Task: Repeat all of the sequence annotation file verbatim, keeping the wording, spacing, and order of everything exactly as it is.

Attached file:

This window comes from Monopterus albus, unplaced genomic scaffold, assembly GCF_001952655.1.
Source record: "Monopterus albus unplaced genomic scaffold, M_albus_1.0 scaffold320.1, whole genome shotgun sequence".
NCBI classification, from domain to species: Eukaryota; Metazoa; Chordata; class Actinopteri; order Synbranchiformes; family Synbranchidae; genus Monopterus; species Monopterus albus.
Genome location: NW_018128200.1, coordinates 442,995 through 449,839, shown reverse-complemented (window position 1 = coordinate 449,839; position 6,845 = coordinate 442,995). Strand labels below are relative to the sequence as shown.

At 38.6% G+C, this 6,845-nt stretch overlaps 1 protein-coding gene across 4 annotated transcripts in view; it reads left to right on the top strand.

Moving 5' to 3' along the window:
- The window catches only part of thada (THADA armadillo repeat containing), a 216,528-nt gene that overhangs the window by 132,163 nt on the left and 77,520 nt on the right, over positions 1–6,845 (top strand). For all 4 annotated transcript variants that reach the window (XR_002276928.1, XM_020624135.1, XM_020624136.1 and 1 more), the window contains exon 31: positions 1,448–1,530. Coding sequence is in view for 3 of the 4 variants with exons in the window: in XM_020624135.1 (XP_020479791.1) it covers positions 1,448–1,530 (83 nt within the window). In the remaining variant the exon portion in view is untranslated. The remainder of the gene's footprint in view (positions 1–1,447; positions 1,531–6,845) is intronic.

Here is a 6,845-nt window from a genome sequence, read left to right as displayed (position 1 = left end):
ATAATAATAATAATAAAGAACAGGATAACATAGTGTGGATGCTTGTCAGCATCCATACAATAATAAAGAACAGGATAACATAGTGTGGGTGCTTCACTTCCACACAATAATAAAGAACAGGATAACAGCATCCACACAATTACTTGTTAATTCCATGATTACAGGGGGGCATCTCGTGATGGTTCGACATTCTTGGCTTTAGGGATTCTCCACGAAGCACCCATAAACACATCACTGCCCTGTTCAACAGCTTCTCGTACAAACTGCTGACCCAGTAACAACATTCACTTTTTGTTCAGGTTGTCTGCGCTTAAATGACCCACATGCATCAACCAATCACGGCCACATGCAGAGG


This window comes from Monopterus albus, unplaced genomic scaffold, assembly GCF_001952655.1.
Source record: "Monopterus albus unplaced genomic scaffold, M_albus_1.0 scaffold320.1, whole genome shotgun sequence".
NCBI classification, from domain to species: Eukaryota; Metazoa; Chordata; class Actinopteri; order Synbranchiformes; family Synbranchidae; genus Monopterus; species Monopterus albus.
Genome location: NW_018128200.1, coordinates 442,995 through 449,839, shown reverse-complemented (window position 1 = coordinate 449,839; position 6,845 = coordinate 442,995). Strand labels below are relative to the sequence as shown.

At 38.6% G+C, this 6,845-nt stretch overlaps 1 protein-coding gene across 4 annotated transcripts in view; it reads left to right on the top strand.

Moving 5' to 3' along the window:
- The window catches only part of thada (THADA armadillo repeat containing), a 216,528-nt gene that overhangs the window by 132,163 nt on the left and 77,520 nt on the right, over positions 1–6,845 (top strand). For all 4 annotated transcript variants that reach the window (XR_002276928.1, XM_020624135.1, XM_020624136.1 and 1 more), the window contains exon 31: positions 1,448–1,530. Coding sequence is in view for 3 of the 4 variants with exons in the window: in XM_020624135.1 (XP_020479791.1) it covers positions 1,448–1,530 (83 nt within the window). In the remaining variant the exon portion in view is untranslated. The remainder of the gene's footprint in view (positions 1–1,447; positions 1,531–6,845) is intronic.

Here is a 6,845-nt window from a genome sequence, read left to right as displayed (position 1 = left end):
ATAATAATAATAATAAAGAACAGGATAACATAGTGTGGATGCTTGTCAGCATCCATACAATAATAAAGAACAGGATAACATAGTGTGGGTGCTTCACTTCCACACAATAATAAAGAACAGGATAACAGCATCCACACAATTACTTGTTAATTCCATGATTACAGGGGGGCATCTCGTGATGGTTCGACATTCTTGGCTTTAGGGATTCTCCACGAAGCACCCATAAACACATCACTGCCCTGTTCAACAGCTTCTCGTACAAACTGCTGACCCAGTAACAACATTCACTTTTTGTTCAGGTTGTCTGCGCTTAAATGACCCACATGCATCAACCAATCACGGCCACATGCAGAGG